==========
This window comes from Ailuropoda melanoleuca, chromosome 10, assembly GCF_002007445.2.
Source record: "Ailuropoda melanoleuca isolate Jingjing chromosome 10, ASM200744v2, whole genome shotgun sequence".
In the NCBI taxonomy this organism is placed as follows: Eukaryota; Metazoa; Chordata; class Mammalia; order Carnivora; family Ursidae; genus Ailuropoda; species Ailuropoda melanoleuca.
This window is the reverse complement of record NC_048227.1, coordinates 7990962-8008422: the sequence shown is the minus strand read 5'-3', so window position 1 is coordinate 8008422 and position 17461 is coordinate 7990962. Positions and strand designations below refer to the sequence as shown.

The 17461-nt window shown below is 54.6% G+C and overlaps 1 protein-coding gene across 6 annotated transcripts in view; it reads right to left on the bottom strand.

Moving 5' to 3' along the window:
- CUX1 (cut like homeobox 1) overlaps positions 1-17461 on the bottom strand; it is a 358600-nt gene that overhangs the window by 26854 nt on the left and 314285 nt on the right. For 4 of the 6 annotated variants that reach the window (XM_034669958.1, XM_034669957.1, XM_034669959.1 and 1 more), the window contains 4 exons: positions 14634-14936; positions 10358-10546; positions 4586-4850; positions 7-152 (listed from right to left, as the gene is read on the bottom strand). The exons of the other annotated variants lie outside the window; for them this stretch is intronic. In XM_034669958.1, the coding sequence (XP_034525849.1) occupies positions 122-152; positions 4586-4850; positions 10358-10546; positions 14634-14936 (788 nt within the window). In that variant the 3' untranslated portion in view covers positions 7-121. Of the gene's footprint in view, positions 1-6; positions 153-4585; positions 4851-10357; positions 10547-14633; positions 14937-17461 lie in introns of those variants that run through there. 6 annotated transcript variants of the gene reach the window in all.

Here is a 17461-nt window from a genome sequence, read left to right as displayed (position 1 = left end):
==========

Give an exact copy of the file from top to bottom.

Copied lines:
This window comes from Ailuropoda melanoleuca, chromosome 10, assembly GCF_002007445.2.
Source record: "Ailuropoda melanoleuca isolate Jingjing chromosome 10, ASM200744v2, whole genome shotgun sequence".
In the NCBI taxonomy this organism is placed as follows: Eukaryota; Metazoa; Chordata; class Mammalia; order Carnivora; family Ursidae; genus Ailuropoda; species Ailuropoda melanoleuca.
This window is the reverse complement of record NC_048227.1, coordinates 7990962-8008422: the sequence shown is the minus strand read 5'-3', so window position 1 is coordinate 8008422 and position 17461 is coordinate 7990962. Positions and strand designations below refer to the sequence as shown.

The 17461-nt window shown below is 54.6% G+C and overlaps 1 protein-coding gene across 6 annotated transcripts in view; it reads right to left on the bottom strand.

Moving 5' to 3' along the window:
- CUX1 (cut like homeobox 1) overlaps positions 1-17461 on the bottom strand; it is a 358600-nt gene that overhangs the window by 26854 nt on the left and 314285 nt on the right. For 4 of the 6 annotated variants that reach the window (XM_034669958.1, XM_034669957.1, XM_034669959.1 and 1 more), the window contains 4 exons: positions 14634-14936; positions 10358-10546; positions 4586-4850; positions 7-152 (listed from right to left, as the gene is read on the bottom strand). The exons of the other annotated variants lie outside the window; for them this stretch is intronic. In XM_034669958.1, the coding sequence (XP_034525849.1) occupies positions 122-152; positions 4586-4850; positions 10358-10546; positions 14634-14936 (788 nt within the window). In that variant the 3' untranslated portion in view covers positions 7-121. Of the gene's footprint in view, positions 1-6; positions 153-4585; positions 4851-10357; positions 10547-14633; positions 14937-17461 lie in introns of those variants that run through there. 6 annotated transcript variants of the gene reach the window in all.

Here is a 17461-nt window from a genome sequence, read left to right as displayed (position 1 = left end):